Grumpy’s looking to expand ‘bad mood,’ good food

By Nick Blank Staff Writer
Posted 9/25/19

ORANGE PARK - Grumpy’s Restaurant is looking for franchisees to expand the brand of the “Bad Mood Dude.”

Daniel DeLeon acquired Grumpy’s, which serves Southern-style comfort food for …

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Grumpy’s looking to expand ‘bad mood,’ good food

Posted

ORANGE PARK - Grumpy’s Restaurant is looking for franchisees to expand the brand of the “Bad Mood Dude.”

Daniel DeLeon acquired Grumpy’s, which serves Southern-style comfort food for breakfast and lunch, in November of 2017.

DeLeon aimed to open restaurants in Miami, but the deal fell through. He sold his house, and in the middle of the transition, he said the opportunity to buy Grumpy’s occurred.

“It fell into our laps,” DeLeon said. “It was so odd and amazing.”

He remodeled several facets of the restaurant, such as the interior, air conditioning and the roof. The menu and the character of Grumpy also received a facelift.

DeLeon went to Clay High. His wife, Morgan, is a co-owner.

Now he’s developed a plan for interested parties to open their own Grumpy’s franchises. A St. Johns County location is set to open by the end of 2020.

DeLeon sees franchisees as long-time partners that fit the culture of Grumpy’s. He said Grumpy’s would open in calculated and guided fashion, similar to the neighborhood diner feel of the Kingsley Avenue location.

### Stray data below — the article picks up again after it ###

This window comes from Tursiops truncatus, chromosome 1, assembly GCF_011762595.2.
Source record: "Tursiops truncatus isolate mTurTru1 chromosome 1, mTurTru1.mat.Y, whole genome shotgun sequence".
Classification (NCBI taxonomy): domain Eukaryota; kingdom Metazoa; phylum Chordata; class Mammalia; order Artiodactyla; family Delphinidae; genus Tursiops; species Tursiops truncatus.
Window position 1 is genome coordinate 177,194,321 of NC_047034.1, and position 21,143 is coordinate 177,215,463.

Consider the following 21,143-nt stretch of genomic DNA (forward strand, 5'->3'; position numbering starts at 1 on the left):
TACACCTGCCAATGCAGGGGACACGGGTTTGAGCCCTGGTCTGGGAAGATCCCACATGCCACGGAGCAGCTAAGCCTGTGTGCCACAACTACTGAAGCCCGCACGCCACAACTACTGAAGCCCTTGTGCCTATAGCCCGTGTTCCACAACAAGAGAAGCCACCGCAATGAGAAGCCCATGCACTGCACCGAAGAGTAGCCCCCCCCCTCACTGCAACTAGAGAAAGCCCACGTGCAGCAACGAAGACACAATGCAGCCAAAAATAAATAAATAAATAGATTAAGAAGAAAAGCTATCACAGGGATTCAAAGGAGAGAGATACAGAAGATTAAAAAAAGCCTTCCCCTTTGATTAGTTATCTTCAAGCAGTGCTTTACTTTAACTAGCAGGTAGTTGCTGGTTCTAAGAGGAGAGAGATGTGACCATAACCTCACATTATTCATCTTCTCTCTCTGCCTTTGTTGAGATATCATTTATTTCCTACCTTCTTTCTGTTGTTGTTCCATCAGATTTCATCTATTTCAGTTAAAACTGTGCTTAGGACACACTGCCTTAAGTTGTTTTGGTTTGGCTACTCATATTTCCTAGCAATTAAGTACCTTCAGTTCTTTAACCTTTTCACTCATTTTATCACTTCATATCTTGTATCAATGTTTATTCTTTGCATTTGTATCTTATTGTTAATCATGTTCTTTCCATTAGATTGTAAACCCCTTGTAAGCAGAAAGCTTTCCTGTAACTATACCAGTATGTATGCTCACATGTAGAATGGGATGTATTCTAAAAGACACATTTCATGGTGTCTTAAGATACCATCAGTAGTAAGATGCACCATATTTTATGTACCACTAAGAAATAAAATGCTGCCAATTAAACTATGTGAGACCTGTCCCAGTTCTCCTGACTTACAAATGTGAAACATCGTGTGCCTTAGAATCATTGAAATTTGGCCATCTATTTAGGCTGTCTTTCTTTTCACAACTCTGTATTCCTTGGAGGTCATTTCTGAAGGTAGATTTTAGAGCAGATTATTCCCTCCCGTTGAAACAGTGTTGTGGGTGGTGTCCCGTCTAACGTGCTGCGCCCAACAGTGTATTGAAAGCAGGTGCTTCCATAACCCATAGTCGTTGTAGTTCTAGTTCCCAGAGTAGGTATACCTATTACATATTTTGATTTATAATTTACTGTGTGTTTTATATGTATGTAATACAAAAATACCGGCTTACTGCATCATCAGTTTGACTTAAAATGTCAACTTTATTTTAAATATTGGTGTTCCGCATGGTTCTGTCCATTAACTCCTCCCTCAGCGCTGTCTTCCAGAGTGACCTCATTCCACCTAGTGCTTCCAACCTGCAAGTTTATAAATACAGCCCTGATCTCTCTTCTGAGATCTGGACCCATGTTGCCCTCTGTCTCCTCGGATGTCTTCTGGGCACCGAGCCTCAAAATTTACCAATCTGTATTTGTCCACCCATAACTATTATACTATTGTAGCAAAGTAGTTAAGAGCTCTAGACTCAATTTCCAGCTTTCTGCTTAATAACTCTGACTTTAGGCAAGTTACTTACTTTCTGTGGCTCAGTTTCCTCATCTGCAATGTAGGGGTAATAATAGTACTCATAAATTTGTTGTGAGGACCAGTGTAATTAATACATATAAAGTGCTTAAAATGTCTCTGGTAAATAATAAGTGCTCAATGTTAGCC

“(Franchisees) have to believe in what we’re doing and that it works,” DeLeon said. “It’s a model that’s been done many times over, as opposed to me trying to build a huge corporate structure to open these stores myself.”

What makes Grumpy’s an effective brand, he said, was fresh made-to-order food, the old school Americana ambiance and low prices in tune with working class and small communities. He said he wanted customers to be on a first-name basis with staff the way they would be with a barber or bartender.

“To me, it’s about the price point. It has to be honest. I don’t believe in pushing the envelope on our consumer,” DeLeon said. “You’re never going to see avocado toast for $15 on our menu.”

DeLeon said his marketing research showed people wanted a hearty home-cooked meal before work or during lunch hour. The younger generations wanted a place to hang out and to take pictures of items like the s’mores waffles and cinnamon roll pancakes for social media.

Combining those groups didn’t mean Grumpy’s had to be high-end, he said.

“It’s a blend,” DeLeon said.

More information about franchising is available at grumpysrestaurantco.com.

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